In the play, "The Glass Menagerie" by Tennessee Williams, Laura Wingfield struggles with her everyday life. Laura and the rest of her family continue to suffer from the difficulties of the real world. Jim's purpose in this play is to serve as a symbol of confidence and reality, to give Laura a glimpse of hope and success, and to positively influence the Wingfields with his personality and character.
Jim's assertive attitude brings Laura out of her glass world and shows her the burdens of the real world. Amidst the conversation between Laura and Jim, Jim breaks Laura's most prized possession: the glass unicorn. Laura has lived most of her life inside a glass menagerie world, refusing to face reality, symbolizing the fragile nature of a dream world. When Jim shatters her unicorn, he releases Laura from the fragile dream world and conveys her to the hardships of reality. When Laura finally realizes the collapse of her glass world, she gives the last remnants of it to Jim as "a souvenir" (Williams 91).
This act of acceptance is LauraÃÂs first step into the real world. Jim finally removes the influence the glass menagerie had on Laura, freeing her from the imprisonment and exposing her into reality. It is because of Jim that Laura is becoming consciously aware of her position in the real world.
Jim's continual display of understanding guides Laura into feeling important. He tells her to "loosen th' backbone!" (85). Jim helps make Laura a better individual, one that is more self-righteous in the acts she commits. He wants Laura to have a strong sense of pride and honor and that she should never be ashamed of whom she is. Jim also appraises Laura's beauty and her uniqueness. Jim knows Laura has very little self-confidence and compliments her to help motivate and ensure her that there is someone special waiting for her. Jim reminds Laura that even in a world full of torment and suffering, hints of success can always be found. His insights allow him to positively affect Laura and to boost her aspirations.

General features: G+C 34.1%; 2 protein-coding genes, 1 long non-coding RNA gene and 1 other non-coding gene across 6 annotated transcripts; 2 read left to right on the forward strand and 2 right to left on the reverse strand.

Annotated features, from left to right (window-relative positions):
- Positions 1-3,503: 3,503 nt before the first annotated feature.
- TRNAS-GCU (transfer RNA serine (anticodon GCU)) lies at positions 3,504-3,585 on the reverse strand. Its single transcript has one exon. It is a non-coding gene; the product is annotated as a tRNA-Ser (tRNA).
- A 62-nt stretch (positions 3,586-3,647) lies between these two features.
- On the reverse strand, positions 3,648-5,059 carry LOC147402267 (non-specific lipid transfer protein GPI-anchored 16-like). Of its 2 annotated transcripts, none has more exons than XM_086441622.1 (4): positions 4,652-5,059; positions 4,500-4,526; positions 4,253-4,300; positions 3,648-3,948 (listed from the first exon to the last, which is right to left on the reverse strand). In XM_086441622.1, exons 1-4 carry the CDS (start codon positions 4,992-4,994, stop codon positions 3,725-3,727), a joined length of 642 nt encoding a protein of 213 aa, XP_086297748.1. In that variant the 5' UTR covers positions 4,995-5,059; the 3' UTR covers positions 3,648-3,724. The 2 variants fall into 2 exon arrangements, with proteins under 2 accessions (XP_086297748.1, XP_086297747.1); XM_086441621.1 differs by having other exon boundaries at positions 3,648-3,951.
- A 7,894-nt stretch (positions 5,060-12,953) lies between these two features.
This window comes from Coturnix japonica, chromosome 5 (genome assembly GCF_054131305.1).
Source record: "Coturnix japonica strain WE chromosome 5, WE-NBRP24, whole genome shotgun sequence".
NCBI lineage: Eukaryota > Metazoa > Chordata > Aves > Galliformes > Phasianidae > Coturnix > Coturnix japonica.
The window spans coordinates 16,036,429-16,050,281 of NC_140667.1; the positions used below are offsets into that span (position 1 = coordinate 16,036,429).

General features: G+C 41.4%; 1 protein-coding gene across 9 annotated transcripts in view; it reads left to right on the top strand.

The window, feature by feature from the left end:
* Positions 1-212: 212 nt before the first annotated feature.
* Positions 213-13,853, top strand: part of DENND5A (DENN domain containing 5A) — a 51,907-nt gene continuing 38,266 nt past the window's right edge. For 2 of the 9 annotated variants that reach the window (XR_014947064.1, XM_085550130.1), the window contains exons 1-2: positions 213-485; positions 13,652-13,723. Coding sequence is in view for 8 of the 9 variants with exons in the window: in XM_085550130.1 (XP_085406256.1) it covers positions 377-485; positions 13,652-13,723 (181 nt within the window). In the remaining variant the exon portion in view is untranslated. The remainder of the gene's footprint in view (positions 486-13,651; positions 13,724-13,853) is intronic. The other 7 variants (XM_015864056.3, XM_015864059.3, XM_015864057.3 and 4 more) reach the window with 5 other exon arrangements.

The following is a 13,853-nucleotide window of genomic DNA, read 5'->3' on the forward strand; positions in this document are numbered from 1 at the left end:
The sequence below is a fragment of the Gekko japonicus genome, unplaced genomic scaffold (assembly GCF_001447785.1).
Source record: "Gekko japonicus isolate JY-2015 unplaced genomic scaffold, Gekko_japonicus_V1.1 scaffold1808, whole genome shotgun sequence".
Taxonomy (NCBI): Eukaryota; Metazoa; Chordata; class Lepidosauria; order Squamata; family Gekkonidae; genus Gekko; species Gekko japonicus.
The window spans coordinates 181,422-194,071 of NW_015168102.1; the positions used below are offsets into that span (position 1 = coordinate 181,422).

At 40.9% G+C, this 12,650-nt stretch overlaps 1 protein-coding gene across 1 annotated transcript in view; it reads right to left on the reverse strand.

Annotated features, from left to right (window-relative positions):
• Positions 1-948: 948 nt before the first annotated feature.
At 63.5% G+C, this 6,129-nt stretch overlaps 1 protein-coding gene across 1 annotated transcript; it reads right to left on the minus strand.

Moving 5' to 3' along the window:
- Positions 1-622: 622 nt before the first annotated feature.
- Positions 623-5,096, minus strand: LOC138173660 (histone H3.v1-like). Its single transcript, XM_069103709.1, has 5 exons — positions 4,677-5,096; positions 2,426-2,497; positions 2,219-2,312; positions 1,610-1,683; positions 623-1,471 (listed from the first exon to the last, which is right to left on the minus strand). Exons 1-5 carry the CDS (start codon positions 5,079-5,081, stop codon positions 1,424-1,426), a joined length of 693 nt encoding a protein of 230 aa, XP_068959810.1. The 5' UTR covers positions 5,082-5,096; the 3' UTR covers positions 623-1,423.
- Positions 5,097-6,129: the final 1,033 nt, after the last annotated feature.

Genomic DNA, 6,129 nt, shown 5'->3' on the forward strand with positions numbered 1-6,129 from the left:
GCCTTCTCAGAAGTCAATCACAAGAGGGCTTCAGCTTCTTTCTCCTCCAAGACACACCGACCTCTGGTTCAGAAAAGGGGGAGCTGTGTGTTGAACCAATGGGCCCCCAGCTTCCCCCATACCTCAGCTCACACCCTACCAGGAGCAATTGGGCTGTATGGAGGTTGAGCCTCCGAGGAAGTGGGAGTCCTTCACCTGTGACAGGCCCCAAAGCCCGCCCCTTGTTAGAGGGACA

In the presence of Jim's unique personality, Amanda is reminded of her childhood. Laura is influenced to have a sense of self-respect. Amanda is obsessed with her past experiences of gentleman callers. Jim's arrival allows her to once again relive that experience. Jim's influence revives a forgotten quality of Amanda, which brings about a reawakening of Amanda's self-esteem. It is not surprising that Amanda, in spite of her determination to find a suitor for Laura, acts flirtatiously towards Jim. Jim also talks about his future plans for life and how he is not "discouraged" by his previous defeats but is merely "disappointed" by them (78). JimÃÂs optimistic attitude towards life encourages Laura to be less cognizant of what others think about her because the only thing that should matter is what she thinks of herself. It also proves to Laura that a single failure means nothing because failure is only the first step to success. Jim's influences the Wingfields to be proud of themselves and to make each and every one of them into an even better person.
Jim's purpose is to bring Laura into the real world and give her a desire and ambition to live by, as well as to help the Wingfields become better individuals of society. Through his acts, Jim's objective becomes clear: to help Laura and her family move on.